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4answers
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Formal proof for A subset of the real numbers, well ordered with the normal order of $\mathbb R$, is at most $\aleph_0$

I tried to write a formal proof for the theorem: $A$ subset of $\mathbb R$ well ordered by the normal order $\implies A$ is at most of cardinality $\aleph_0$. Any suggestions? Thanks.
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3answers
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Showing any countable, dense, linear ordering is isomorphic to a subset of $\mathbb{Q}$

I'm trying to knock out a few of the later exercises from Enderton's Elements of Set Theory. This problem is #17, found on page 227. A partial ordering $R$ is said to be dense iff whenever $xRz$, ...
13
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1answer
973 views

Do Cantor's Theorem and the Schroder-Bernstein Theorem Contradict?

I am confused as to how Cantor's Theorem and the Schroder-Bernstein Theorem interact. I think I understand the proofs for both theorems, and I agree with both of them. My problem is that I think you ...
13
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4answers
348 views

What explains the asymmetry here?

The image operation distributes over unions: $$f(A \cup B) = f(A) \cup f(B)$$ but about intersections we can only say that $$f(A \cap B) \subseteq f(A) \cap f(B)$$ unless $f$ is injective. Where ...
13
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3answers
4k views

Need help with Recursion Theorem (Set Theory)

The recursion theorem In set theory, this is a theorem guaranteeing that recursively defined functions exist. Given a set $X$, an element $a$ of $X$ and a function $f\colon X \to X$, the theorem ...
13
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3answers
5k views

Bijection between an open and a closed interval

Recently, I answered to this problem: Given $a<b\in \mathbb{R}$, find explicitly a bijection $f(x)$ from $]a,b[$ to $[a,b]$. using an "iterative construction" (see below the rule). My ...
13
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3answers
2k views

Proving the countability of algebraic numbers

I am trying to prove that algebraic numbers are countably infinite, and I have a hint to use: after fixing the degree of the polynomial, consider summing the absolute values of its integer ...
13
votes
1answer
225 views

What does it mean for a set to have “structure”?

I understand that a set is like a list of things, except that the order doesn't matter and that you can't have any duplicates in a set. For example: $\{3, 1, 4, 2\}$ is the same set as $\{1, 2, 3, 4\}$...
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8answers
1k views

Does $\bigcap_{n=1}^{+\infty}(-\frac{1}{n},\frac{1}{n}) = \varnothing$?

When I learn the below theorem: If $I_n$ is closed interval, and $I_{n+1} \subset I_n$, then $$\bigcap I_n \ne \varnothing$$ and someone says if we replace closed interval with open interval, can ...
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4answers
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How large is the set of all Turing machines?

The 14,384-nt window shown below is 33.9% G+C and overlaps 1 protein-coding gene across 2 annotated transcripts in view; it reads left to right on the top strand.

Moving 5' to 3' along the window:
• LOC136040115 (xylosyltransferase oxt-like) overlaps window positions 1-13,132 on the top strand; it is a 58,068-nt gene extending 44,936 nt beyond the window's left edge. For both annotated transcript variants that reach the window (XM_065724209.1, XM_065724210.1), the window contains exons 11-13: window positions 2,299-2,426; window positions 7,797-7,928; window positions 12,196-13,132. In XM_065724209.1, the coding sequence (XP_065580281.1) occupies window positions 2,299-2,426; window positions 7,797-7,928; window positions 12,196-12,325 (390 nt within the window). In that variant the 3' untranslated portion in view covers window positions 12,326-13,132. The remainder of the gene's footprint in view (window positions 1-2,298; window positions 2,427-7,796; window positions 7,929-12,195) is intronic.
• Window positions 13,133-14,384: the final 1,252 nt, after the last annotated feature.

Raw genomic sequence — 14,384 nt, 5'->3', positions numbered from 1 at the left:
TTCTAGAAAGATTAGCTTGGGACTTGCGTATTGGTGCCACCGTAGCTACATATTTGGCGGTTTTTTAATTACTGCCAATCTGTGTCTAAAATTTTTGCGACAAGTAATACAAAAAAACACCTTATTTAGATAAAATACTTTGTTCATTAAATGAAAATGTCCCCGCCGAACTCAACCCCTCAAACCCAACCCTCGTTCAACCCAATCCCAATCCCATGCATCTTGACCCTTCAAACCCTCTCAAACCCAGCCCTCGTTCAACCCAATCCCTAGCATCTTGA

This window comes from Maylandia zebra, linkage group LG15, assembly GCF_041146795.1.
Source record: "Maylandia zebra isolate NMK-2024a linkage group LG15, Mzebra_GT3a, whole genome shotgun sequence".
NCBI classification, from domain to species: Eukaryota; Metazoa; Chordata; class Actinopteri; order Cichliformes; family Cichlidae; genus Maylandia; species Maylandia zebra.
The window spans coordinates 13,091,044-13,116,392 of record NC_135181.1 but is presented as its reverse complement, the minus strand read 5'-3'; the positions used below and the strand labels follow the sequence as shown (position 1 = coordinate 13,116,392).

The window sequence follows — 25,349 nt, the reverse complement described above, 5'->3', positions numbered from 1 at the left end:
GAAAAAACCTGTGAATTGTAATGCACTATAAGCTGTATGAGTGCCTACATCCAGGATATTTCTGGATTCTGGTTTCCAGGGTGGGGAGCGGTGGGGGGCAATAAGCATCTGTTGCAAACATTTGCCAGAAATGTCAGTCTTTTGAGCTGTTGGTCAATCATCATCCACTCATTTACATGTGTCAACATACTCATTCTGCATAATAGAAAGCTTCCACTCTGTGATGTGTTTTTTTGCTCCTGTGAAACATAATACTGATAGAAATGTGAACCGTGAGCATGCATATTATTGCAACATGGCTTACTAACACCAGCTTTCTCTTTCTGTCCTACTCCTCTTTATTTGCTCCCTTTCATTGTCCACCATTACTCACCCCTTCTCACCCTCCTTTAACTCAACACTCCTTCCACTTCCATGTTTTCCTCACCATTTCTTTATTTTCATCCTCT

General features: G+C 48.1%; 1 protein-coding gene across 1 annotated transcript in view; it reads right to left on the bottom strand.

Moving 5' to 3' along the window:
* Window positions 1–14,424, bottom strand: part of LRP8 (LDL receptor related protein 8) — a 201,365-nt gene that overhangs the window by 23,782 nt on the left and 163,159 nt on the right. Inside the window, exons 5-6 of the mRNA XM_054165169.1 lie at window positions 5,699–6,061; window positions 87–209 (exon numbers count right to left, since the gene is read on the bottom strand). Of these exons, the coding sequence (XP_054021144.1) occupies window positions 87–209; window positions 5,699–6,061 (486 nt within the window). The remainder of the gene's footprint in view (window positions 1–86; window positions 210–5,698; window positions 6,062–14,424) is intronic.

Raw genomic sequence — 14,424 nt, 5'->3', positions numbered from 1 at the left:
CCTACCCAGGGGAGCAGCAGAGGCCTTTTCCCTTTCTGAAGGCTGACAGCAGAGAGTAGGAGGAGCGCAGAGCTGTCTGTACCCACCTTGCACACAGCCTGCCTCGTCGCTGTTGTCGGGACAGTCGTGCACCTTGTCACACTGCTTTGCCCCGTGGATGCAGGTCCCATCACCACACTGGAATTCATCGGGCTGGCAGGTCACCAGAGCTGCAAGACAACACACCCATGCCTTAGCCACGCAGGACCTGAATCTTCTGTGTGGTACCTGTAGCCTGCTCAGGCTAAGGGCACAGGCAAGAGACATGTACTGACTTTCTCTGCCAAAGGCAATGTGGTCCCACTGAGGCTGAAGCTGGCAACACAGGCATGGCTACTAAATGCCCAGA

How large is the set of all Turing machines? I am confident it is infinitely large, but what kind of infinitely large is its size?
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5answers
1k views

$A \in B$ vs. $A \subset B$ for proofs

I have to prove a few different statements. The first is if $A \subset B$ and $B \subset C$ then prove $A \subset C$. This one is fairly straight forward, but I'm stuck on how the next one differs. ...
12
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5answers
671 views

Prove that every set with more than one element has a permutation without fixed points

I cannot prove this statement so need help. This problem is one of exercises right after the chapter about Hausdorff's maximal principle and Zorn's Lemma. Thus, you cannot use the concept of cardinal ...
12
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5answers
2k views

Countable set having uncountably many infinite subsets

Can a countable set contain uncountably many infinite subsets such that the intersection of any two such distinct subsets is finite ?
12
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4answers
554 views

What is $\bigcup\limits_{n=1}^\infty [0,1-\frac{1}{n}]$?

This is probably a pretty dumb question, but I am confused by set theory again. The question is whether $$\bigcup_{n=1}^\infty \left[0,1-\frac{1}{n}\right]$$ equals $[0,1]$ or $[0,1)$. However, I am ...
12
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6answers
594 views

subset of binary space countable?

I know that the set of all binary sequences is uncountable. Now consider the subset of this set, that whenever a digit is $1$, its next digit must be $0$. Is this set countable? I think it is not ...
12
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3answers
507 views

Is every set a subset?

Is every set a subset of a larger set? In other words, for an arbitrary set S, can one always construct a set S' such that S is a proper subset of S'? Is this question even meaningful?
12
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4answers
814 views

I want to know why $\omega \neq \omega+1$.

In Kunen's book, Set Theory,chapter I.7, he said: $1+\omega=\omega \neq \omega+1$. I want to know why $\omega \neq \omega+1$.